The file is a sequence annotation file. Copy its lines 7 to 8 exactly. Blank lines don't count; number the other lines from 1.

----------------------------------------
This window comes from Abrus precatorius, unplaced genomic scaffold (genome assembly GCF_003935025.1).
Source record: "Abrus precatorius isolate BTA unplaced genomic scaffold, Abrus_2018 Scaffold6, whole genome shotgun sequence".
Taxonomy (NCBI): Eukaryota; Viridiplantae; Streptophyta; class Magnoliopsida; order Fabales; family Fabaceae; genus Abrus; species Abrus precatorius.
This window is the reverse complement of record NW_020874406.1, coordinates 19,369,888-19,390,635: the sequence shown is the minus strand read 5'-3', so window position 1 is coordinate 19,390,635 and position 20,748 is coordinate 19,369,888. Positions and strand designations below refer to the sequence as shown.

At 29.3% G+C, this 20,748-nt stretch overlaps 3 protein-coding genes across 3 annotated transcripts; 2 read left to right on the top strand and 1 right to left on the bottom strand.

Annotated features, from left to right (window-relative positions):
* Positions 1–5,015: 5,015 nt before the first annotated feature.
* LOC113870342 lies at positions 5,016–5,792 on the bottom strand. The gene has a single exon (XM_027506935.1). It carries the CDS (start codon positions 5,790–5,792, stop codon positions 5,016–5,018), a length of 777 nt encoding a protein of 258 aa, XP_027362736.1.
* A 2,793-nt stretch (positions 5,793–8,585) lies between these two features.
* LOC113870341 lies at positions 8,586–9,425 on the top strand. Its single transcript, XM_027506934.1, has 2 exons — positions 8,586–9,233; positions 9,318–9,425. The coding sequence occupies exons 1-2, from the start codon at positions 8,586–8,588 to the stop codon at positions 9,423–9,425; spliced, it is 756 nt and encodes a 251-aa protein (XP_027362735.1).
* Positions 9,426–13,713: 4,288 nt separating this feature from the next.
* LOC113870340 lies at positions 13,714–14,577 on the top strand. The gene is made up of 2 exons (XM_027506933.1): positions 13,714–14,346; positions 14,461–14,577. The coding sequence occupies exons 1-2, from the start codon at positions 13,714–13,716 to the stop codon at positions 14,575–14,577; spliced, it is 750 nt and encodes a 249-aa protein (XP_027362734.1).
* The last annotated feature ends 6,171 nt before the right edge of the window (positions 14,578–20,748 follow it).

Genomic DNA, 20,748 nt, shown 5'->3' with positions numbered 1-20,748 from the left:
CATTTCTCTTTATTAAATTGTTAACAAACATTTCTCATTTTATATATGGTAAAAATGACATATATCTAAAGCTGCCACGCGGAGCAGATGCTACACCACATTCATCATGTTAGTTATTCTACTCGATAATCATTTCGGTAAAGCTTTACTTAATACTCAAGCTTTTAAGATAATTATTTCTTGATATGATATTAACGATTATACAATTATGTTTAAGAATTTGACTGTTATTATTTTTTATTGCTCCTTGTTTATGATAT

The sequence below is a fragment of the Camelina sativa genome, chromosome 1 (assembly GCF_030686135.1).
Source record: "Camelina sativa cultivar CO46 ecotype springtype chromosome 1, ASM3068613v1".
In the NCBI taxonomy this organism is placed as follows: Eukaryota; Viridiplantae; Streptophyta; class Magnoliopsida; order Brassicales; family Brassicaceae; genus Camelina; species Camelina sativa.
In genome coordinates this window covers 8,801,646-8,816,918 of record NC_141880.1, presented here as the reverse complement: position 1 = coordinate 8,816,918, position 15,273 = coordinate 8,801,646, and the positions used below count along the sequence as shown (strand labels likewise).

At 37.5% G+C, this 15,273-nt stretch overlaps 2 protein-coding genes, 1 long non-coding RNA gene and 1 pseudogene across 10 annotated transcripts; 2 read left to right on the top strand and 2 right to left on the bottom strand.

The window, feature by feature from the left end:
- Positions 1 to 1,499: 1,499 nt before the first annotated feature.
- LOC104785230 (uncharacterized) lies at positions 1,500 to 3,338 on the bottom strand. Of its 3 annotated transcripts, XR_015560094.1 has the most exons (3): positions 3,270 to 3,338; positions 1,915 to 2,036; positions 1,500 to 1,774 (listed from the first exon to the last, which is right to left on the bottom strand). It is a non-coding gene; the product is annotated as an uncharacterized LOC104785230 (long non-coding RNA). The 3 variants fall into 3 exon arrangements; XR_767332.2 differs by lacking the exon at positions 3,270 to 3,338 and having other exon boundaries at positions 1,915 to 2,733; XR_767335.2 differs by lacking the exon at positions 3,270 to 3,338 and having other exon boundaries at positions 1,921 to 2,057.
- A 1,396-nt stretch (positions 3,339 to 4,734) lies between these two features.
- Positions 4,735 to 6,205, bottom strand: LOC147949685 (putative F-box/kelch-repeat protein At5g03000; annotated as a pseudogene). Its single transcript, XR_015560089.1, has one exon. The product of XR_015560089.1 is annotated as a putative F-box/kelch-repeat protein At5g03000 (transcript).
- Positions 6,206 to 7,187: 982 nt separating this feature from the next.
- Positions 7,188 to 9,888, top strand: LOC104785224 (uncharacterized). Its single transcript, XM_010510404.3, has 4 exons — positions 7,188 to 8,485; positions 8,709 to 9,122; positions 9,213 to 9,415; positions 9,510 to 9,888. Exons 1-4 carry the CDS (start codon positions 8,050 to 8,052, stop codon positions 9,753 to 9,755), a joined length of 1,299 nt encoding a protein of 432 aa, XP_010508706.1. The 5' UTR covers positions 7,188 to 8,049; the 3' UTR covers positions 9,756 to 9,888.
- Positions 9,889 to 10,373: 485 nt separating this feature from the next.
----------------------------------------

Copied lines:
* Positions 1–5,015: 5,015 nt before the first annotated feature.
* LOC113870342 lies at positions 5,016–5,792 on the bottom strand. The gene has a single exon (XM_027506935.1). It carries the CDS (start codon positions 5,790–5,792, stop codon positions 5,016–5,018), a length of 777 nt encoding a protein of 258 aa, XP_027362736.1.